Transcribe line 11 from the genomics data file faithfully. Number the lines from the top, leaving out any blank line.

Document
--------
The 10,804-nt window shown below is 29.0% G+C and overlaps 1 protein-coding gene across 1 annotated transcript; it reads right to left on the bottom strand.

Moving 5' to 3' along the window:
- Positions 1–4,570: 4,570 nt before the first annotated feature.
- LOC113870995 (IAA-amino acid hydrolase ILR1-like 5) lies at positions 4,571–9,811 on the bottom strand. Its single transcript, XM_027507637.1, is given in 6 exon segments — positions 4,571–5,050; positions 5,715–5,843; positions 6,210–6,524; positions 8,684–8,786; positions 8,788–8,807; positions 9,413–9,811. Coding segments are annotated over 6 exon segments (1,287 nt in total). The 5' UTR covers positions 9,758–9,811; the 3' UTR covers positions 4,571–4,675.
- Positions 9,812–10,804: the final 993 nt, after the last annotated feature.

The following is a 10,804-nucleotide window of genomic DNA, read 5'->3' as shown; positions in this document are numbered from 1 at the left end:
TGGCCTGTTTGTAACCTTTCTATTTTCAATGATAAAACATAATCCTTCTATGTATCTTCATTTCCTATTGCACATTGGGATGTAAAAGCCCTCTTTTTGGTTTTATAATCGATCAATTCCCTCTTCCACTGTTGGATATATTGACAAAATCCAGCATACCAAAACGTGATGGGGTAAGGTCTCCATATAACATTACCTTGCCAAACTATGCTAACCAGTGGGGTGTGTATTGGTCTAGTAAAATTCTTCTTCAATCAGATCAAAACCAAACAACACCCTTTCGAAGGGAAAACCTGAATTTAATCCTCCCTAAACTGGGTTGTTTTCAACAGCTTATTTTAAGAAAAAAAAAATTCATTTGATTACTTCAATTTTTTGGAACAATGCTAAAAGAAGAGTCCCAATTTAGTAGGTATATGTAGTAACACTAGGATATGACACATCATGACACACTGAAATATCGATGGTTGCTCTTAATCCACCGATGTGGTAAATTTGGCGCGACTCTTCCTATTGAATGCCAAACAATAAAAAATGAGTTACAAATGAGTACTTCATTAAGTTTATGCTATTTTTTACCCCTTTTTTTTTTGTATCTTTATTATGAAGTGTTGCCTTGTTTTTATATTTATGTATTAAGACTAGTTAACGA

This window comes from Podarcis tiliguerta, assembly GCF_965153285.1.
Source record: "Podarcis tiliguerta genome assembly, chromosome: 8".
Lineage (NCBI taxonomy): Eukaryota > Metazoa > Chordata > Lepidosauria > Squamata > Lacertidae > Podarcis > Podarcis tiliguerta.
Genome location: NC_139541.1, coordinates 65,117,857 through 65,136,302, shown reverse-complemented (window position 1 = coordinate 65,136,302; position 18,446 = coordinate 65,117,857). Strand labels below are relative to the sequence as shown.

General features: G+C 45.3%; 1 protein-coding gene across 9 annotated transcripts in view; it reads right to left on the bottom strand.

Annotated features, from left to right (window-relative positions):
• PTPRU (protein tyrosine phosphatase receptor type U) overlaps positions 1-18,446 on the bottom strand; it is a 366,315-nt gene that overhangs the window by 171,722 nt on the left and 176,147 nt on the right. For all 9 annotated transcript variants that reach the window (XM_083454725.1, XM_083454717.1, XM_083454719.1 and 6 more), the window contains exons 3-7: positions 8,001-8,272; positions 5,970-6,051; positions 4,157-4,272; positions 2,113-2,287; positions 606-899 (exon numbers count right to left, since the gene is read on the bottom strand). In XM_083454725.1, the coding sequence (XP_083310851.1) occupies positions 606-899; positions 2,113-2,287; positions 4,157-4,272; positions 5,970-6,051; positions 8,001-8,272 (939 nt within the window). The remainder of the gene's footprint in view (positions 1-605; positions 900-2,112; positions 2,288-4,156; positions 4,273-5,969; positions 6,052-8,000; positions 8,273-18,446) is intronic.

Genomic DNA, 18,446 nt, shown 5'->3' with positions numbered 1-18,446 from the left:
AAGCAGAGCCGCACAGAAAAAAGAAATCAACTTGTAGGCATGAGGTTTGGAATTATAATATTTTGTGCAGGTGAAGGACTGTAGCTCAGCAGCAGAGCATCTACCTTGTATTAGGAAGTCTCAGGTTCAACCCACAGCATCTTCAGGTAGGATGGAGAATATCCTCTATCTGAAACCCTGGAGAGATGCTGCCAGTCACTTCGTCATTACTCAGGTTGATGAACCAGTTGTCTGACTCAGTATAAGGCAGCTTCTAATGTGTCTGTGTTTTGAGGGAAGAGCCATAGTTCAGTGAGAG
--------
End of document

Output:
Genome location: NC_139541.1, coordinates 65,117,857 through 65,136,302, shown reverse-complemented (window position 1 = coordinate 65,136,302; position 18,446 = coordinate 65,117,857). Strand labels below are relative to the sequence as shown.